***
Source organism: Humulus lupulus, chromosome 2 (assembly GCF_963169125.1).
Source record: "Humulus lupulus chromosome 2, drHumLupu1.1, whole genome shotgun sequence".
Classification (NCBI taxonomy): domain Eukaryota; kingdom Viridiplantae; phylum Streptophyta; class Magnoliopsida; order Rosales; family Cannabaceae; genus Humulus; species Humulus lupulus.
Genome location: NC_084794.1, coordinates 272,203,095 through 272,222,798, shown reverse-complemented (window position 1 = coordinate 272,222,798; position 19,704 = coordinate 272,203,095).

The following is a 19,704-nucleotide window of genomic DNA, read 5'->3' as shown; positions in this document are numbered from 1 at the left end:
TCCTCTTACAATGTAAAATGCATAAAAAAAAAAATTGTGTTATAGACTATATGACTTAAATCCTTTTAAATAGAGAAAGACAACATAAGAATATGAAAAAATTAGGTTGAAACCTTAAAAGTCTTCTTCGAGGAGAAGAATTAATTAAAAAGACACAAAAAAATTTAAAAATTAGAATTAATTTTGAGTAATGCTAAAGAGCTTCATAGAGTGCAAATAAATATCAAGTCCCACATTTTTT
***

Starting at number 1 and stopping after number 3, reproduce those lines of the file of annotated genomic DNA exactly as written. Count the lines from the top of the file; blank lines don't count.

Source organism: Humulus lupulus, chromosome 2 (assembly GCF_963169125.1).
Source record: "Humulus lupulus chromosome 2, drHumLupu1.1, whole genome shotgun sequence".
Classification (NCBI taxonomy): domain Eukaryota; kingdom Viridiplantae; phylum Streptophyta; class Magnoliopsida; order Rosales; family Cannabaceae; genus Humulus; species Humulus lupulus.